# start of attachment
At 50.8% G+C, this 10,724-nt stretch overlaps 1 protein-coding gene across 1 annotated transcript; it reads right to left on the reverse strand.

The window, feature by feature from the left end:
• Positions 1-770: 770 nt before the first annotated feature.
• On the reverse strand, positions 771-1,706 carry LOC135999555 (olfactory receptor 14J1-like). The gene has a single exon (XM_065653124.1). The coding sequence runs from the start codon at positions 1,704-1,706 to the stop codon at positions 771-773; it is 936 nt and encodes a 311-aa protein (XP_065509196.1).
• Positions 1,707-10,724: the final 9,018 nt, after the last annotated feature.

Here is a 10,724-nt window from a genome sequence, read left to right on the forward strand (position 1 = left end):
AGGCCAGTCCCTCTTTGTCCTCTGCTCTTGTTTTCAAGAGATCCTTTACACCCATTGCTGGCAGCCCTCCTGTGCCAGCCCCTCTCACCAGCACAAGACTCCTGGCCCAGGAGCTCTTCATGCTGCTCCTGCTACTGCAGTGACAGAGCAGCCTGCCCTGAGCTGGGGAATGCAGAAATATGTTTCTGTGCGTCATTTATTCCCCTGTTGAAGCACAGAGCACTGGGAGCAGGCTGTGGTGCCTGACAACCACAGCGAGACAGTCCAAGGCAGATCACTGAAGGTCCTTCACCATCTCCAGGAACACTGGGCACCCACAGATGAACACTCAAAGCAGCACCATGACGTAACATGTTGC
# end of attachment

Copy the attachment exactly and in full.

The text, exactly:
At 50.8% G+C, this 10,724-nt stretch overlaps 1 protein-coding gene across 1 annotated transcript; it reads right to left on the reverse strand.

The window, feature by feature from the left end:
• Positions 1-770: 770 nt before the first annotated feature.
• On the reverse strand, positions 771-1,706 carry LOC135999555 (olfactory receptor 14J1-like). The gene has a single exon (XM_065653124.1). The coding sequence runs from the start codon at positions 1,704-1,706 to the stop codon at positions 771-773; it is 936 nt and encodes a 311-aa protein (XP_065509196.1).
• Positions 1,707-10,724: the final 9,018 nt, after the last annotated feature.

Here is a 10,724-nt window from a genome sequence, read left to right on the forward strand (position 1 = left end):
AGGCCAGTCCCTCTTTGTCCTCTGCTCTTGTTTTCAAGAGATCCTTTACACCCATTGCTGGCAGCCCTCCTGTGCCAGCCCCTCTCACCAGCACAAGACTCCTGGCCCAGGAGCTCTTCATGCTGCTCCTGCTACTGCAGTGACAGAGCAGCCTGCCCTGAGCTGGGGAATGCAGAAATATGTTTCTGTGCGTCATTTATTCCCCTGTTGAAGCACAGAGCACTGGGAGCAGGCTGTGGTGCCTGACAACCACAGCGAGACAGTCCAAGGCAGATCACTGAAGGTCCTTCACCATCTCCAGGAACACTGGGCACCCACAGATGAACACTCAAAGCAGCACCATGACGTAACATGTTGC